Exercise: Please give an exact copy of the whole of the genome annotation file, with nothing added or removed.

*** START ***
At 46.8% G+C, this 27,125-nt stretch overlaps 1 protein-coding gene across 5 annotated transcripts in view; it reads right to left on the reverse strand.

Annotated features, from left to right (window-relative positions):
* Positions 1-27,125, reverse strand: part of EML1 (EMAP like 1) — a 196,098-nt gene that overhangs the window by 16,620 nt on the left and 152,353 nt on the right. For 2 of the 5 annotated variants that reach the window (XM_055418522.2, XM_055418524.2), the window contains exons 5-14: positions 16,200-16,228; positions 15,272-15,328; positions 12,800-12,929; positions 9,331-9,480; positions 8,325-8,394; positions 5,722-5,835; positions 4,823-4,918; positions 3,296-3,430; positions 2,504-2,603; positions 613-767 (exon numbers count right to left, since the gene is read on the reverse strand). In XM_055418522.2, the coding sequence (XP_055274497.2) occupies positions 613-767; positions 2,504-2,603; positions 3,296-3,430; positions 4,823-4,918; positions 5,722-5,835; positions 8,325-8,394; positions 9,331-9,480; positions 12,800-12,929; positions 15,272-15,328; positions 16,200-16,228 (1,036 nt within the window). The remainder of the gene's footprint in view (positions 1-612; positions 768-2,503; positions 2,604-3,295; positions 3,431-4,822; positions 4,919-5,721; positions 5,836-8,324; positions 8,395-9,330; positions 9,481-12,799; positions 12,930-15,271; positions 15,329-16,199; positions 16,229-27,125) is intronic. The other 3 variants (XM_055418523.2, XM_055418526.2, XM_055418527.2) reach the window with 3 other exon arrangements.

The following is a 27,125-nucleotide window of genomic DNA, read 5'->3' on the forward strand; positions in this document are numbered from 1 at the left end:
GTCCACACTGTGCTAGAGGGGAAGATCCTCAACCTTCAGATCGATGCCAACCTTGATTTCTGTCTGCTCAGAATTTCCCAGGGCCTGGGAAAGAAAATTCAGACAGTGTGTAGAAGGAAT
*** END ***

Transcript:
At 46.8% G+C, this 27,125-nt stretch overlaps 1 protein-coding gene across 5 annotated transcripts in view; it reads right to left on the reverse strand.

Annotated features, from left to right (window-relative positions):
* Positions 1-27,125, reverse strand: part of EML1 (EMAP like 1) — a 196,098-nt gene that overhangs the window by 16,620 nt on the left and 152,353 nt on the right. For 2 of the 5 annotated variants that reach the window (XM_055418522.2, XM_055418524.2), the window contains exons 5-14: positions 16,200-16,228; positions 15,272-15,328; positions 12,800-12,929; positions 9,331-9,480; positions 8,325-8,394; positions 5,722-5,835; positions 4,823-4,918; positions 3,296-3,430; positions 2,504-2,603; positions 613-767 (exon numbers count right to left, since the gene is read on the reverse strand). In XM_055418522.2, the coding sequence (XP_055274497.2) occupies positions 613-767; positions 2,504-2,603; positions 3,296-3,430; positions 4,823-4,918; positions 5,722-5,835; positions 8,325-8,394; positions 9,331-9,480; positions 12,800-12,929; positions 15,272-15,328; positions 16,200-16,228 (1,036 nt within the window). The remainder of the gene's footprint in view (positions 1-612; positions 768-2,503; positions 2,604-3,295; positions 3,431-4,822; positions 4,919-5,721; positions 5,836-8,324; positions 8,395-9,330; positions 9,481-12,799; positions 12,930-15,271; positions 15,329-16,199; positions 16,229-27,125) is intronic. The other 3 variants (XM_055418523.2, XM_055418526.2, XM_055418527.2) reach the window with 3 other exon arrangements.

The following is a 27,125-nucleotide window of genomic DNA, read 5'->3' on the forward strand; positions in this document are numbered from 1 at the left end:
GTCCACACTGTGCTAGAGGGGAAGATCCTCAACCTTCAGATCGATGCCAACCTTGATTTCTGTCTGCTCAGAATTTCCCAGGGCCTGGGAAAGAAAATTCAGACAGTGTGTAGAAGGAAT